Absalom’s rebellion, though tragic and serious, was mercifully short-lived. Following his death “all the people were at strife throughout all the tribes of Israel, saying, The King saved us … and delivered us … Now therefore why speak ye not a word of bringing the king back”? Along with this surging desire for his return, there was also the longing of David to be back. As the hart brayed over the aqueducts, so he thirsted for the Living God, and to be able once again to appear before God. The longing of both, people and king answered to each other, giving us a true picture of what should be the attitude of the believer today. The Apostle prayed for the Thessalonian believers that the Lord would direct their hearts into the love of God and the patience of Christ. While He patiently waits the day of His return, the echoing chord in the heart of every true believer should be “Even so, come Lord Jesus.”
ZADOK AND ABIATHAR
were commissioned to stir the hearts of the elders of Judah. These two had been faithful to David in the dark days, hence they are now honoured. As then, so now. Faithfulness in sanctuary vigil must precede the proclamation of the truth of our Lord’s return. Only if the heart’s affections are engaged with Him, to whom we have been espoused, can our witness be effective. The two may only be divorced with serious loss. In this chapter recording David’s return seven persons are mentioned. Each was affected differently by the event, and they may well illustrate seven classes of persons who will be variously affected by the Lord’s return.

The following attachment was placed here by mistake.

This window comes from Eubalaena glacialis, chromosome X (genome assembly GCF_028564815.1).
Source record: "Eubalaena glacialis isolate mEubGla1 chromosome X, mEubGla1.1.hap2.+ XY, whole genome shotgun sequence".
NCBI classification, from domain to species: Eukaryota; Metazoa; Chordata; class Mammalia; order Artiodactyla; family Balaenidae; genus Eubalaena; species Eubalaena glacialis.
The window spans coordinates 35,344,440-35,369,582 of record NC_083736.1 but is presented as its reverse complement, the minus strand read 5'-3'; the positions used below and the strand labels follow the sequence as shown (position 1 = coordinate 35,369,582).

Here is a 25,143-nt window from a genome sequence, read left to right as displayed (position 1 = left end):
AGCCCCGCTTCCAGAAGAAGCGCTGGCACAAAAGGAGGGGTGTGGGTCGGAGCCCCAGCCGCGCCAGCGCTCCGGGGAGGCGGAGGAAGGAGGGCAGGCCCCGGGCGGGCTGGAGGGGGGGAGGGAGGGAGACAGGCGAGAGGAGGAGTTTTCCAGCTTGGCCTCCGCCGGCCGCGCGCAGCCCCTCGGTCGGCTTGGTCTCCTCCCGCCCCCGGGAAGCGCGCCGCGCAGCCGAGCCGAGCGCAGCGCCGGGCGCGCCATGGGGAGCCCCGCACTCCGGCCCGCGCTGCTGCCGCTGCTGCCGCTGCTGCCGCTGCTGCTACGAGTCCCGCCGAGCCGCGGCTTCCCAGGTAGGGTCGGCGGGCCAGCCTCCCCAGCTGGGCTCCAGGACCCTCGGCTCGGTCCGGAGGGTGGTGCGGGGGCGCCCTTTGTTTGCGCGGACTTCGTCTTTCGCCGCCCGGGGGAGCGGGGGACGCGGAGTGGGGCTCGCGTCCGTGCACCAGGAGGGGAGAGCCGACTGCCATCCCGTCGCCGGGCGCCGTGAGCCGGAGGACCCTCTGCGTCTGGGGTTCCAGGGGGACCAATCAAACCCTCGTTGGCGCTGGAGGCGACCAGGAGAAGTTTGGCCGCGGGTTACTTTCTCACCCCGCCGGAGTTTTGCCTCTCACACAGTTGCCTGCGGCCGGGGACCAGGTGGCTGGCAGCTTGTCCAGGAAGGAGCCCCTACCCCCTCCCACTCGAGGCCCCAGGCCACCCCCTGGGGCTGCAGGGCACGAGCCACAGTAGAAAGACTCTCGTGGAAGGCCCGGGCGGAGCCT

He was a Benjamite. For years he seems to have nourished a grievance against David. It only needed the rebellion under Absalom to make manifest that he had never been reconciled to David’s exaltation to the throne. Hence when he thought it was perfectly safe to do so he cursed David, threw stones at him and cast dust (16. 13). Contrary to his expectation Absalom was killed, so now he “hasted and came down with the men of Judah to meet King David” (19. 16). His confession and supplication averted immediate death, but later he died for his crime (1 Kings 2, 46). To him David’s return was a day of remorse and retribution. Shimei could not have been just an ordinary Israelite. He must have been a recognised leader, and alas, foreshadows many present day apostates. What an awakening awaits such!!